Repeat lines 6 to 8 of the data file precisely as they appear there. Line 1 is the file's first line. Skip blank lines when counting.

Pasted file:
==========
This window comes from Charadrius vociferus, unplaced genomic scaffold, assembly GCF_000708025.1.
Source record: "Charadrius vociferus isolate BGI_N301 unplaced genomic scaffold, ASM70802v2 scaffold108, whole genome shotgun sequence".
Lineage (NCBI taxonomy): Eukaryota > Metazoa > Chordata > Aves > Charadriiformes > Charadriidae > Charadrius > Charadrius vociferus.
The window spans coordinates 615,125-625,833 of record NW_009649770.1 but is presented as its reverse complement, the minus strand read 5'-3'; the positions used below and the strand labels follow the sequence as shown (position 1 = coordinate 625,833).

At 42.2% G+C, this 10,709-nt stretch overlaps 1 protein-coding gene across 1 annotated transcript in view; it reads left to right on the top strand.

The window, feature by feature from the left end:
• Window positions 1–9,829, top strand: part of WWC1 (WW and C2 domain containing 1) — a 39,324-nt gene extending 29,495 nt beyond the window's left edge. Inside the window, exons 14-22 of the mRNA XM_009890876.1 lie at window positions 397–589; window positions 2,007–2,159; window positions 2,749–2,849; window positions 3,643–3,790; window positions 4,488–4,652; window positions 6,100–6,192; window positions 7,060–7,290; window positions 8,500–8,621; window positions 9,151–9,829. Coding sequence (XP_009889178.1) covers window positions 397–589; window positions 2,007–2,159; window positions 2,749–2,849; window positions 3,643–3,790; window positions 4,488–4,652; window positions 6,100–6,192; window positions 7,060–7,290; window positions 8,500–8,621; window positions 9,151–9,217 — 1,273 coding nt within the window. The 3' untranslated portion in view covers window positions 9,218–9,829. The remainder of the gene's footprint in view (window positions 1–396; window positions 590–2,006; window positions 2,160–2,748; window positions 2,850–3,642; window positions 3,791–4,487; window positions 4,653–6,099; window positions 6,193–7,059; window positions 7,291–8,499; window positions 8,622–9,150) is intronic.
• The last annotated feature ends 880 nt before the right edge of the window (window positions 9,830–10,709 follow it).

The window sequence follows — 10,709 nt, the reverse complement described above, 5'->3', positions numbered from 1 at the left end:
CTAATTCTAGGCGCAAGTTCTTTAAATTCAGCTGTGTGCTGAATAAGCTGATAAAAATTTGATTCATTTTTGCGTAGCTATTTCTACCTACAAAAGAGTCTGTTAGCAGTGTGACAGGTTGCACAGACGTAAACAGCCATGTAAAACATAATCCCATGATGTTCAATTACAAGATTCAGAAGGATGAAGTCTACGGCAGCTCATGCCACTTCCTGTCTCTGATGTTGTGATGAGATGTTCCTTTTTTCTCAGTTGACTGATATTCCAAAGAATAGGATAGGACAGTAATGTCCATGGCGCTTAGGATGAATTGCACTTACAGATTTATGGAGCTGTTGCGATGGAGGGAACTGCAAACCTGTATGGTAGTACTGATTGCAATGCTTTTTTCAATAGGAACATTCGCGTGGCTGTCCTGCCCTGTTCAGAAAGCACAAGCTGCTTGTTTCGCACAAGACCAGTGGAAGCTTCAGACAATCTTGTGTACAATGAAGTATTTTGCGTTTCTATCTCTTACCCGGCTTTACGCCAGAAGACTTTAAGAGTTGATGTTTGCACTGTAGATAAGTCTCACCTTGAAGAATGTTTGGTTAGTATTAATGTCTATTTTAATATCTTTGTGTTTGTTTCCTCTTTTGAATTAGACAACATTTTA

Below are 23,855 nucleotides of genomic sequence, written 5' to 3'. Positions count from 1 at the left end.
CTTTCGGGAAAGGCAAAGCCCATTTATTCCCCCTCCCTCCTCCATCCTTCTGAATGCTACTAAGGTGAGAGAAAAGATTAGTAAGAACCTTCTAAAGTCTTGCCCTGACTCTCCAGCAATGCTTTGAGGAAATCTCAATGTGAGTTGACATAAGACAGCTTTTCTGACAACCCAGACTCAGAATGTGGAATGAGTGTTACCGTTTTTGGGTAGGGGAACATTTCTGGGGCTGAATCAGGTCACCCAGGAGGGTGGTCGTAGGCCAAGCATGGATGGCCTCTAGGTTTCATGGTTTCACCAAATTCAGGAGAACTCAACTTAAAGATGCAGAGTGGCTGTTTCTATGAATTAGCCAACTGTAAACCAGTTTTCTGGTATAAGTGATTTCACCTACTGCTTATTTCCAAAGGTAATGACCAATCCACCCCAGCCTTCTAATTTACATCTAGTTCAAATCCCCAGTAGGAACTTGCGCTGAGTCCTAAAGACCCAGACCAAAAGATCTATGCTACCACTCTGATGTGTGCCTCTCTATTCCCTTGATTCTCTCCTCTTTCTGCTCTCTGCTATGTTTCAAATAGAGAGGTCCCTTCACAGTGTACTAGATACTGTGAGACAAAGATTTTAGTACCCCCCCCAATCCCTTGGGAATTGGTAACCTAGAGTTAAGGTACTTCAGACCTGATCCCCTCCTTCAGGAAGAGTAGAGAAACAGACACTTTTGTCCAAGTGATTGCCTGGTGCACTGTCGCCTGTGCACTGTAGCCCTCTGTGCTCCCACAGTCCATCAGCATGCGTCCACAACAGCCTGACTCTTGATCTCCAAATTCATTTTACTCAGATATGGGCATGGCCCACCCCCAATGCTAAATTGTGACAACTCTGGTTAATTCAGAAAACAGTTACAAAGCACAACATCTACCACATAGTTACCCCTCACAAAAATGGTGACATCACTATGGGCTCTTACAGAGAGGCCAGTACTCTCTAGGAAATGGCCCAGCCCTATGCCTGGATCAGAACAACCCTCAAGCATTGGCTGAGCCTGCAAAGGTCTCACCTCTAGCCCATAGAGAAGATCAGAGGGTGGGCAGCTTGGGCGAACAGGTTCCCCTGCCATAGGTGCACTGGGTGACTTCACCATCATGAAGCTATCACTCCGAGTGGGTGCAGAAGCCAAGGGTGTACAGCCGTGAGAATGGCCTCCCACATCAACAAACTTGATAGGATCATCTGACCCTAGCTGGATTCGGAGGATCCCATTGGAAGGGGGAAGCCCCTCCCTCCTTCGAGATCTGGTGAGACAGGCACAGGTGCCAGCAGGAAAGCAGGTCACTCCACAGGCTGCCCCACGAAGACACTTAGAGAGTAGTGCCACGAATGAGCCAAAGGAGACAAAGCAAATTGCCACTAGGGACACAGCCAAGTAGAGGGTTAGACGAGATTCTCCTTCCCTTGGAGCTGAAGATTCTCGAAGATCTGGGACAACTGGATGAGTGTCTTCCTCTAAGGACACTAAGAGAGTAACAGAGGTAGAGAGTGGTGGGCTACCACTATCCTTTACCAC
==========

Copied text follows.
The window, feature by feature from the left end:
• Window positions 1–9,829, top strand: part of WWC1 (WW and C2 domain containing 1) — a 39,324-nt gene extending 29,495 nt beyond the window's left edge. Inside the window, exons 14-22 of the mRNA XM_009890876.1 lie at window positions 397–589; window positions 2,007–2,159; window positions 2,749–2,849; window positions 3,643–3,790; window positions 4,488–4,652; window positions 6,100–6,192; window positions 7,060–7,290; window positions 8,500–8,621; window positions 9,151–9,829. Coding sequence (XP_009889178.1) covers window positions 397–589; window positions 2,007–2,159; window positions 2,749–2,849; window positions 3,643–3,790; window positions 4,488–4,652; window positions 6,100–6,192; window positions 7,060–7,290; window positions 8,500–8,621; window positions 9,151–9,217 — 1,273 coding nt within the window. The 3' untranslated portion in view covers window positions 9,218–9,829. The remainder of the gene's footprint in view (window positions 1–396; window positions 590–2,006; window positions 2,160–2,748; window positions 2,850–3,642; window positions 3,791–4,487; window positions 4,653–6,099; window positions 6,193–7,059; window positions 7,291–8,499; window positions 8,622–9,150) is intronic.
• The last annotated feature ends 880 nt before the right edge of the window (window positions 9,830–10,709 follow it).